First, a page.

We take the spoked wheel X-Cape 650X into the dirt to see how it copes.
The X-Cape 650X you see here is pretty much identical to the X-Cape 650 that we compared with the Kawasaki Versys 650, with the only difference being that this bike gets spoked wheels. Since Moto Morini appears to be targetting this bike at those who like a bit off-roading, that’s what we decided to focus this review on. If you’re interested in how the X-Cape handles as a road-going tourer, the comparison review is the one you want to read.
Moto Morini X-Cape 650X review: design, build quality
I won’t go too much into the looks here because not much is different from the standard bike, apart from the paint scheme. But yes, with its tall, mass-forward rally-bike stance and svelte rear end, this is the best looking bike of its class to my eyes. Quality seems quite nice as well, for the most part, with no off-putting panel gaps or cheap materials to touch and see.
Tubeless rims are a convenience.
That being said, the left-hand grip was rotating on the handlebar and the windscreen adjustment mechanism on our bike was jammed and refused to budge. We also noticed a mild coolant leak from the reservoir and discovered that the cap is actually a rubber plug that is simply pushed into place and can’t be tightened. Still, the overall impression of quality and finish is mostly quite positive and the large 7-inch TFT display adds to the feel-good factor.
Moto Morini X-Cape 650X review: engine, handling
With a 19-inch front wheel, Pirelli Scorpion Rally STR tyres, a decent amount of suspension travel (165mm front/160mm rear), and a decent amount of ground clearance to match (175mm), the Morini 650s are not massively specced for off road, but they do appear to be up for some fun in the dirt. Specifications tell only a part of the story, though, and it’s nice to see that this bike’s standing up ergonomics are also quite well judged. Your legs will find a good interface to lock onto the motorcycle, the shape of the fuel tank is supportive and the wide handlebar is set at a good height. If you want to fine tune the position, the handlebar risers can be set in three different positions, bringing the bar closer to you or further away.
Adjustable suspension copes well.
As we mentioned in the comparo, this engine is extremely similar to the Kawasaki 650 motor, but it lacks that Japanese unit’s bottom-end urgency. That makes the Morini an easier, less intimidating bike for newbies, but it does mean that you have to make some pretty exaggerated movements of the long travel throttle to whip those 60 horses into getting a move on. Once you get past 5,000rpm though, the bike is plenty quick, and thankfully, the chassis can keep up.
With a kerb weight of 233kg, this bike weighs 10 kilos more than a Ducati DesertX, but the adjustable Marzocchi suspension is good enough to cope. It is set slightly on the firm side, but that enables the bike to soak in big landings or medium-sized ruts quite well. The ability to turn off the rear ABS is nice as well, and I found the Brembo brakes struck a good balance between feel and power – both on and off road. With the block-patterned Pirellis, it was good fun playing around in the quarry, where we shot these images, although you can never shake the feeling that this weighs as much as a full-sized ADV. You’ve also got to be careful not to take too many liberties with the ground clearance. Nevertheless, its off-road friendliness is far ahead of the Versys 650, and to a lesser extent, even the Suzuki V-Strom 650.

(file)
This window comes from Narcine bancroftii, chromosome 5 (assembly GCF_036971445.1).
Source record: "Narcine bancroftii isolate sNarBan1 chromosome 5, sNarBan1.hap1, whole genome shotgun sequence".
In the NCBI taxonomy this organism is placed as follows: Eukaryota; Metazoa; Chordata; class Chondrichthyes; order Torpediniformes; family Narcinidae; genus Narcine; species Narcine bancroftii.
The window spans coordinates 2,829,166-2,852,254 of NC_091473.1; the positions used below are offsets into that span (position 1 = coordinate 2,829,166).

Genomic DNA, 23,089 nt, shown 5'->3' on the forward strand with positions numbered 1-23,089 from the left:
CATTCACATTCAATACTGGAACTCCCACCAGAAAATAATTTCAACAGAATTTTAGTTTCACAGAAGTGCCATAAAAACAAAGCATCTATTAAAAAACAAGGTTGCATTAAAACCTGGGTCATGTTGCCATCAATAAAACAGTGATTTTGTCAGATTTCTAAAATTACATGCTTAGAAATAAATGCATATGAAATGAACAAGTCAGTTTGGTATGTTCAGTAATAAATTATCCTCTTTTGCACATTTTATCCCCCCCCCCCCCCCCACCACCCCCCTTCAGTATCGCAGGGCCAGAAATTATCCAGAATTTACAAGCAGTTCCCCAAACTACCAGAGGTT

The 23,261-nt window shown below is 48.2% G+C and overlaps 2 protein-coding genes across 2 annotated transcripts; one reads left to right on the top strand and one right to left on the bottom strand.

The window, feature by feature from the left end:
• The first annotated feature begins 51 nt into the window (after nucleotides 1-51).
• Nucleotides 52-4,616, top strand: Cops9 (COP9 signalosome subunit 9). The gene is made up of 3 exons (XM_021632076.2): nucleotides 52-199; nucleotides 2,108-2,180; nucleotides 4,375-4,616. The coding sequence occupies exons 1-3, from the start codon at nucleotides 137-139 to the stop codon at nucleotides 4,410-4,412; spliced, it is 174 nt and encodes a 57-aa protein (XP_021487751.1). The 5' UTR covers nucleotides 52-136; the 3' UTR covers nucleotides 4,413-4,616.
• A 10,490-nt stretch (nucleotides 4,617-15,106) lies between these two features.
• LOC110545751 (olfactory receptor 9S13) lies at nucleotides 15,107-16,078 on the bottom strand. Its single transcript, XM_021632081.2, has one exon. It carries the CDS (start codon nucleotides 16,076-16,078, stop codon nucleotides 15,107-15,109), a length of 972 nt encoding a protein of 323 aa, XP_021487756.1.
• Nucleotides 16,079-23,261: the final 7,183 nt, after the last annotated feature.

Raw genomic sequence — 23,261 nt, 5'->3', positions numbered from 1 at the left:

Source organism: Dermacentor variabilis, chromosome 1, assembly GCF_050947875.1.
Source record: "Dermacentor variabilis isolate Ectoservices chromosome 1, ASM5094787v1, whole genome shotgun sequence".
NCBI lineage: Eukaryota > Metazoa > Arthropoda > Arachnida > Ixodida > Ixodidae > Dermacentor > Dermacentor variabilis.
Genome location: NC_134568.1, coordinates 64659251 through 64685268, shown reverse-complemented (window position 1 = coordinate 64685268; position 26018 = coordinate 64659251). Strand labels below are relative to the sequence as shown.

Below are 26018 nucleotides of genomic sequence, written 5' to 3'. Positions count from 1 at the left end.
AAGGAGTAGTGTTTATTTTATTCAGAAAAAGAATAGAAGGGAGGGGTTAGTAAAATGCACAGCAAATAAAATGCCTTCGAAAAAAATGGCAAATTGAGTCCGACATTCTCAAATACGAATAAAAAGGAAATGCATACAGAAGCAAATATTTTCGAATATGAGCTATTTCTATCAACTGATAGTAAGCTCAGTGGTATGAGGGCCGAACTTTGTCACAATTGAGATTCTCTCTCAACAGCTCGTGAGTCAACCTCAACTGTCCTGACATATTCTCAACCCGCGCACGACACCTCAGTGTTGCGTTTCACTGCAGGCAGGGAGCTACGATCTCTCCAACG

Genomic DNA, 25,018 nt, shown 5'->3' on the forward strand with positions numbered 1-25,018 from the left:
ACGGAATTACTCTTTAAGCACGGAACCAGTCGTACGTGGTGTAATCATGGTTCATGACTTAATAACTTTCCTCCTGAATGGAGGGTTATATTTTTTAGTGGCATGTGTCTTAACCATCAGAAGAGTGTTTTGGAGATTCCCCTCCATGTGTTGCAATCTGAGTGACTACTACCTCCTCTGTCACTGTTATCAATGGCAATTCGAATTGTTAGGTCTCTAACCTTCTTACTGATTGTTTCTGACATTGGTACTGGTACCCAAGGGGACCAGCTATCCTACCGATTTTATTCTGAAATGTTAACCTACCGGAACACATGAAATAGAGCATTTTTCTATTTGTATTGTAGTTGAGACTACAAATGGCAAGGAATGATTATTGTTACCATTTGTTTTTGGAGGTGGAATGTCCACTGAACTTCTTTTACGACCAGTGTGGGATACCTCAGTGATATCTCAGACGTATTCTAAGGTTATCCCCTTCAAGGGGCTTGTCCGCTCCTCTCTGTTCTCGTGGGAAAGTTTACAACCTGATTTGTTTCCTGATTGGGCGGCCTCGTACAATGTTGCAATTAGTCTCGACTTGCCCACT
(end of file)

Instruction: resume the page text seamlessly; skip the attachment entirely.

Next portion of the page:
Moto Morini X-Cape 650X review: verdict
Strangely, off-road bits that you would expect with a bike called ‘X’ like handguards, a metal engine bash guard and crash protection are all optional extras. And a main stand isn’t an option at all. Still, at Rs 7.4 lakh, ex-showroom, the asking price is just 20,000 more than the standard X-Cape. That’s quite tempting, especially since this is the only bike in the class that gets things like tyre pressure monitoring and tubeless spoked wheels, and doesn’t skimp on important stuff like the suspension and brake components.
The rear ABS can be deactivated.
The only two things to consider are that this is an entirely unproven product from a brand new company in our market. The same goes for the local distributor who currently sells 26 different models from five different Chinese-origin manufacturers. Whether they can provide a high-quality after-sales experience that such an expensive product deserves is something time will tell.
If you’re okay with those rather significant concerns, I can tell you that the X-Cape 650X has proved to be pleasantly impressive and it’s easily the nicest Chinese motorcycle I have ridden so far.